Hesburgh Quotes

"Our words are buttressed by our deeds, and our deeds are inspired by our convictions."

—Contemporary Issues in Higher Education, 1985


"Anyone or any group that substitutes force for rational persuasion, be it violent or non-violent, will be given fifteen minutes of meditation to cease and desist."

—From his letter to the University community, February 17, 1969


"Notre Dame can and must be a crossroads where all the vital intellectual currents of our time meet in dialogue, where the great issues of the Church and the world today are plumbed to their depths, where every sincere inquirer is welcomed and listened to and respected by a serious consideration of what he has to say about his belief or unbelief, his certainty or uncertainty; where differences of culture and religion and conviction can co-exist with friendship, civility, hospitality, respect and love; a place where the endless conversation is harbored and not foreclosed."

—From “The Endless Conversation” video, 1975


"The university is not the kind of place that one can or should try to rule by authority external to the university. The best and only traditional authority in the university is intellectual competence: this is the coin of the realm."

—The Challenge and Promise of a Catholic University


"Whatever you value, be committed to it and let nothing distract you from this goal. The uncommitted life, like Plato’s unexamined life, is not worth living."

—The Hesburgh Papers, 1979


"We in America will sleep uneasily in our Beautyrest mattresses if we remember that a third of humankind has gone to bed hungry."

—Dartmouth Alumni Magazine, July 1958


"We teach human dignity best by serving it where it is most likely to be disregarded, in the poor and abandoned."

—The Hesburgh Papers, 1979


"Two predictions are fairly obvious. First, there will be enormous changes that we can no more visualize or imagine than someone 50 years ago could visualize what was about to happen and at what a staggering rate of change; and second, one might predict that this changing world will confront humankind with enormous new moral problems of unprecedented proportion and consequences.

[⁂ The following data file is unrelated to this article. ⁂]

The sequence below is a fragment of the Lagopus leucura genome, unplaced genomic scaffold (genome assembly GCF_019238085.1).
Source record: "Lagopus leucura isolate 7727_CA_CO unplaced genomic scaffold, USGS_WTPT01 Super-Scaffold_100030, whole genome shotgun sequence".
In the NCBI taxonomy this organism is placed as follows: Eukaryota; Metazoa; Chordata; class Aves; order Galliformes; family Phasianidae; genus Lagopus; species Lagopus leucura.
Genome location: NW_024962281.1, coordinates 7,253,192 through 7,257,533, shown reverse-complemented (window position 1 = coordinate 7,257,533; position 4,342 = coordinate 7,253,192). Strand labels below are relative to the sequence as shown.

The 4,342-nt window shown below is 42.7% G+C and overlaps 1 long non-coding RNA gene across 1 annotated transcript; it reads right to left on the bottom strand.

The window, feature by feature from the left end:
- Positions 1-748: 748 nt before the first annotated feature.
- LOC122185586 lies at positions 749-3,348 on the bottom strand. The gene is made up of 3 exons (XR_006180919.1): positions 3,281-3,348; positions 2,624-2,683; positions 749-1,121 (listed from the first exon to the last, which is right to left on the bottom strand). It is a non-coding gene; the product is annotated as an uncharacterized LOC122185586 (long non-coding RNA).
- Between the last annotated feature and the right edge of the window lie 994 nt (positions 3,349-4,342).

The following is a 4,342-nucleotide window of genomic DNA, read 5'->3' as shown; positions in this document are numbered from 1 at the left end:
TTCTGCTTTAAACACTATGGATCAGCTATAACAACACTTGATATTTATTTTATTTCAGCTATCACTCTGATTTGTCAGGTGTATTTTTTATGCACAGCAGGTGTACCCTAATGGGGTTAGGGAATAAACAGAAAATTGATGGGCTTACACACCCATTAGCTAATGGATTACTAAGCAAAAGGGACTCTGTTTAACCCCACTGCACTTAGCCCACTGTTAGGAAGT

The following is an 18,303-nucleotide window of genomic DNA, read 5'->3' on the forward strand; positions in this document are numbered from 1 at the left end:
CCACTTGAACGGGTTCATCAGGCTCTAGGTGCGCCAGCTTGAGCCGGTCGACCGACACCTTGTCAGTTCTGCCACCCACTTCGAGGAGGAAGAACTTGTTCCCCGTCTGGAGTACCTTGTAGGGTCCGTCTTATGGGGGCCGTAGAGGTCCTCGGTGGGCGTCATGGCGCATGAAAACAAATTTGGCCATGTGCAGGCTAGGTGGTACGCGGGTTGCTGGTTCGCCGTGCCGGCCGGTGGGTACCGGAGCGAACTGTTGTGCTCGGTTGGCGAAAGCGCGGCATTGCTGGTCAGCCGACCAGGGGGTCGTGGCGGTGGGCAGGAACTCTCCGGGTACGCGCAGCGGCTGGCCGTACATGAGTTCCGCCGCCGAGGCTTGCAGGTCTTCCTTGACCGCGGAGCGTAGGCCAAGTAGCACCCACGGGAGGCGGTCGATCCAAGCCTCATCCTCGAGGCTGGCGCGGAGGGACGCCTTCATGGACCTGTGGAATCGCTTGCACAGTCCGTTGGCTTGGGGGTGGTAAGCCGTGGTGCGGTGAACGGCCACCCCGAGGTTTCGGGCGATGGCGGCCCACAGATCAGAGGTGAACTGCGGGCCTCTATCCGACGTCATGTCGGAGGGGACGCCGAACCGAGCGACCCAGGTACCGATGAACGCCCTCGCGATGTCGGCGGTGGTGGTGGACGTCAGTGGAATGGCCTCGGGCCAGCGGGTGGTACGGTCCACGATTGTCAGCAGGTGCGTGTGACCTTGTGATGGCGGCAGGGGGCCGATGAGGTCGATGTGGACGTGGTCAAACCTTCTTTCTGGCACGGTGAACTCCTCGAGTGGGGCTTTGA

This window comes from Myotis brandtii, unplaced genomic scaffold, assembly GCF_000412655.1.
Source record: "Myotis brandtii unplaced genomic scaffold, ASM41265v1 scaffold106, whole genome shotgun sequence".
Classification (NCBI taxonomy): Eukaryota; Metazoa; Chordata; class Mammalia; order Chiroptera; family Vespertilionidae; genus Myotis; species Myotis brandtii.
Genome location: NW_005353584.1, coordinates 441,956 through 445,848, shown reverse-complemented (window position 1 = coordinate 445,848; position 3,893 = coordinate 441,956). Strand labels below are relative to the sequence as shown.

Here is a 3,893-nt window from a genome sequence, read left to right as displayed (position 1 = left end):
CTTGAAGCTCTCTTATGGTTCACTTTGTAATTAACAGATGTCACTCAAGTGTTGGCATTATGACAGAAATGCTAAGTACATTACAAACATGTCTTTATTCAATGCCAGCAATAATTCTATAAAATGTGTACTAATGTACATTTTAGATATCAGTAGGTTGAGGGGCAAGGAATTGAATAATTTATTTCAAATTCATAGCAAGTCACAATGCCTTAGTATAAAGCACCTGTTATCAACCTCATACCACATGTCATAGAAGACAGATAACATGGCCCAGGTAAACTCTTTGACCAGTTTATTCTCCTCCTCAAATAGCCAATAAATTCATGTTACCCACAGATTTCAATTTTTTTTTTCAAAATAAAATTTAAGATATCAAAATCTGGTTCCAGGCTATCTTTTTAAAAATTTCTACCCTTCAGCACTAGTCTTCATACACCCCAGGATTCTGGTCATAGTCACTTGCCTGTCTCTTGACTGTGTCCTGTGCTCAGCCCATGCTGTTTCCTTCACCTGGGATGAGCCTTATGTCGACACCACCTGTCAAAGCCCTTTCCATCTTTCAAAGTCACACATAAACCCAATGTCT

"Universities, the font of most human knowledge and knowledgeable people, will be at the heart of generating the people who, in turn, will generate the change. And secondly, it will take a very special kind of university to direct change in such a way that humans do not destroy themselves and their world.

"All this is meant to indicate that the future, uncertain though it is, will not be all that frightening if we have some institutions that undertake the dual task of transmitting and expanding knowledge, but at the same time, the more difficult role of educating persons with that sense of moral responsibility and judgment required to manage change and to use knowledge for mankind’s betterment and progress, instead of for its destruction. It is this kind of institution that Notre Dame aspires to be."

—From “And they called it the University of Notre Dame du Lac,” 1977


"Without values, the multinational manager may forget that foreign profit without indigenous development in that country is a formula for economic and political disaster, at home as well as abroad."

—Address, Loretto Heights College, 1982